India’s Catholic bishops ask government
to subdue violent Hindu radicals
Bangalore, Sep 26, 2008 / 05:09 pm (CNA).-
The executive body of the Catholic Bishops Conference of India, meeting
in Bangalore on Friday, issued a statement expressing "utter
disappointment" at the "apathy and inaction" of the national and state
governments in the face of anti-Christian violence committed by
extremist Hindus. Calling upon Indian officials to stop the violence and
to help its victims, they denied allegations of forced conversions to
Christianity and suggested such charges are self-serving.
The bishops lamented the murder of innocent people, the molestation
of women, the desecration and destruction of churches and religious
places, and the destruction of Christians’ homes in various districts of
the east coast state of Orissa, the Indian Catholic reports.
"The State Government kept giving an assurance that things were
normal and security arrangements were perfect," the statement read. "Yet
when representations were made, it pleaded inability to control the mobs
that vandalized church property [and] assailed religious personnel and
the Christian population."
The bishops claimed that the perpetrators of the violence were
"trained agents of radical Hindutva activists" acting under instructions
and executing a "master plan of destruction."
The bishops’ statement also reports that the violence has spread to
Karnataka, Kerala, Andhra Pradesh Madhya Pradesh and Chattisgarh.
According to the bishops, the violence is undermining India’s ancient
values of "Ahimsa (non-injury), Truth, Tolerance, and Respect for
The attacks have also damaged India’s international image of secular
democracy, the bishops claim.
"These recent horrors in various parts of our country have disgraced
the high ideals and principles that our wise men and saints upheld and
the vision that our Founding Fathers cherished," they wrote.
While voicing appreciation for the national government’s dispatching
of a fact-finding team to Karnataka, the bishops expressed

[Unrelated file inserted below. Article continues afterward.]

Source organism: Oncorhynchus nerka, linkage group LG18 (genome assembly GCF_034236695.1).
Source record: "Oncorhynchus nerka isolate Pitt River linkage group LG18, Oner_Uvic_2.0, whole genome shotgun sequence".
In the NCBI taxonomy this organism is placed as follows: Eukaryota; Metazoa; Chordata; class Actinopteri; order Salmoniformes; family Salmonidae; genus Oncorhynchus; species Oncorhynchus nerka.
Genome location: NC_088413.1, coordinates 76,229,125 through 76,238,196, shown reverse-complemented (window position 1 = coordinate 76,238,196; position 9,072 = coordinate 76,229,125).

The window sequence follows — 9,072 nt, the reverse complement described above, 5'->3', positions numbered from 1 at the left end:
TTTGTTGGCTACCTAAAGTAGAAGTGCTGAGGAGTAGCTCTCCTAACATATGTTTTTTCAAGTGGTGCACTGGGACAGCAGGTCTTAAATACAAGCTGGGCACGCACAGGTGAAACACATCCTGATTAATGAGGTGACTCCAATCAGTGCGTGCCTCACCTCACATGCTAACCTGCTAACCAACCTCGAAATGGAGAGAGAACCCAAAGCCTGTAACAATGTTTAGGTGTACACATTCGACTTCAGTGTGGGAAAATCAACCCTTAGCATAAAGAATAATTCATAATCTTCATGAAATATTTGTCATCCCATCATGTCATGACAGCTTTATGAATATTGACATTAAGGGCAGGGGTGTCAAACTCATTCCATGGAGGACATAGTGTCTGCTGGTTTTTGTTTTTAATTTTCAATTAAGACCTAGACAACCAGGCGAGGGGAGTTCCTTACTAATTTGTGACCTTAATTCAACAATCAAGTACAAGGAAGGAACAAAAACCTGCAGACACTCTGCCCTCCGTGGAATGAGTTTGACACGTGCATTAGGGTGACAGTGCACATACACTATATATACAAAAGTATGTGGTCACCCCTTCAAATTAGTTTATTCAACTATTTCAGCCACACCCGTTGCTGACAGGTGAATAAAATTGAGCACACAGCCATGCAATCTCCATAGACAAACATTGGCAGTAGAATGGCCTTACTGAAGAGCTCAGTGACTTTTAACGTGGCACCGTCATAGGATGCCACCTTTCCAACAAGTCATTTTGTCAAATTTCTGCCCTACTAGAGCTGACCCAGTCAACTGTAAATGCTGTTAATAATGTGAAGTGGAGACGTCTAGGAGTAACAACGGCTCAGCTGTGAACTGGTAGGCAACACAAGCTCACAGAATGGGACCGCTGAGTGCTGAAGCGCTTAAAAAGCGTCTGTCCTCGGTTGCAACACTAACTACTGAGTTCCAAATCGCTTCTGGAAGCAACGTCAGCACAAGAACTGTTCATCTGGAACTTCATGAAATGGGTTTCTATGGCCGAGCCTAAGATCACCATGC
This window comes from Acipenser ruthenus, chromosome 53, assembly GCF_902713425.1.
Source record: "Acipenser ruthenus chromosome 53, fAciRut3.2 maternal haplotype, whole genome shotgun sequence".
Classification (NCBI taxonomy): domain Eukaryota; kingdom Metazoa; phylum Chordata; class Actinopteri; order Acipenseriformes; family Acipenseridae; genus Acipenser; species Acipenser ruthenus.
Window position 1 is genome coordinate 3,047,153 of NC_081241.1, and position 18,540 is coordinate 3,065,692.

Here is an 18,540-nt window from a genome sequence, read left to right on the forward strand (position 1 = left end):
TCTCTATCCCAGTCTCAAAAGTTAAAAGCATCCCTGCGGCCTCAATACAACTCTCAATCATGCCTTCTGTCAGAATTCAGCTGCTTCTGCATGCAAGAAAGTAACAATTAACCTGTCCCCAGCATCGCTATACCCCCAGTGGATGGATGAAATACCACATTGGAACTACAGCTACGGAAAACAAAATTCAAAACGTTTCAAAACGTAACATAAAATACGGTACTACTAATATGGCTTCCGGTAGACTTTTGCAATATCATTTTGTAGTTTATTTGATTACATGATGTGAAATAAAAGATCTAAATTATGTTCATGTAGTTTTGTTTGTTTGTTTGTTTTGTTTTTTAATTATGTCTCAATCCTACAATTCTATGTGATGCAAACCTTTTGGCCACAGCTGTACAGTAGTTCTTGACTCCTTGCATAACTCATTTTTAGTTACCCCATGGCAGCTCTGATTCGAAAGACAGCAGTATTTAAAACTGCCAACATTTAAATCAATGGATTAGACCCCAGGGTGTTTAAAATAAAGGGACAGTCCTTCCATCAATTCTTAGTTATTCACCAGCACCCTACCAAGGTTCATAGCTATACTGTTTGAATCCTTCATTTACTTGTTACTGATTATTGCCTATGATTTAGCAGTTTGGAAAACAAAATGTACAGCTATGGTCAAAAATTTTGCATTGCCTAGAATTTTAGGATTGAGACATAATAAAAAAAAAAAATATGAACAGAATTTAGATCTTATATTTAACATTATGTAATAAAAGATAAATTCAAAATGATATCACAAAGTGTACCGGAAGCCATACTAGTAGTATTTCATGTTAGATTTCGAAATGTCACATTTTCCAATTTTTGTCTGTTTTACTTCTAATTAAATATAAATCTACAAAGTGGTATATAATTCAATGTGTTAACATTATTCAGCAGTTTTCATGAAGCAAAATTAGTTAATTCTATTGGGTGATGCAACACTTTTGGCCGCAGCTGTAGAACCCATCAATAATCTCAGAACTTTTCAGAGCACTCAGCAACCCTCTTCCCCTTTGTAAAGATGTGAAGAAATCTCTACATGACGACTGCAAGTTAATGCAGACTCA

disappointment that until recently similar action was not taken in
Invoking the religious liberty guaranteed by the Indian Constitution,
India’s bishops demanded stronger action against "anti-social and
anti-religious elements" that "violate human rights and terrorize
Calling for legal action against those responsible for the violence,
the bishops also demanded adequate restitution for the victims of the
extremists. The bishops asked that the Central Bureau of Investigation
examine connections between the Orissa incidents and anti-Christian
attacks in nearby states.
Further, the bishops demanded a ban on fundamentalist groups that
train "terrorists" under the banner of Hindutva, also demanding that
leaders who incite violence or politicize religion be restrained.
Addressing repeated allegations of forced conversion by Christians,
the bishops declared that they are convinced such a claim is "merely a
strategy developed by vested interests in order to prevent Christian
services of health, education, poverty alleviation and development on
behalf of deprived communities."
The bishops’ statement proclaimed conversion by force, allurement, or
deception to be against Catholic teachings such as those found in the
documents of the Second Vatican Council.
They also countered claims that the poor are manipulated into
"It is truly humiliating to the poor to claim that they easily yield
to the temptation of converting to any religion for some material
advantage. In fact, the poor who choose Christianity forfeit so many
benefits guaranteed by the Constitution," they wrote, referring to
constitutional provisions for low-caste Hindus.
"Some have even sacrificed their lives for refusing to reconvert,"
the bishops added. They suggested that extremist Hindu opposition to
Christian activities "derives from the fear that many of the deprived
communities may be so empowered as to assert their own rights and resist
However, the bishops continued, "we cannot renounce the heritage of
love and justice that Jesus left us."
They counseled that forgiveness is the proper response to
anti-Christian violence, saying they themselves are "heartened" by
Hindus and other Indians who have condemned the "evil deeds of a fringe
group of fundamentalist activists" and have helped their victims.
The Catholic Bishops Conference of India statement ended with a call
"We invite everyone to join in prayer for our great nation, for
leaders of the Governments and for Civil Authorities, for all those who
have suffered in the recent violence and also for those who were the
cause of our sufferings. May God bless our country and lead us on the
way of peace and justice."
Catholic News Agency - CNA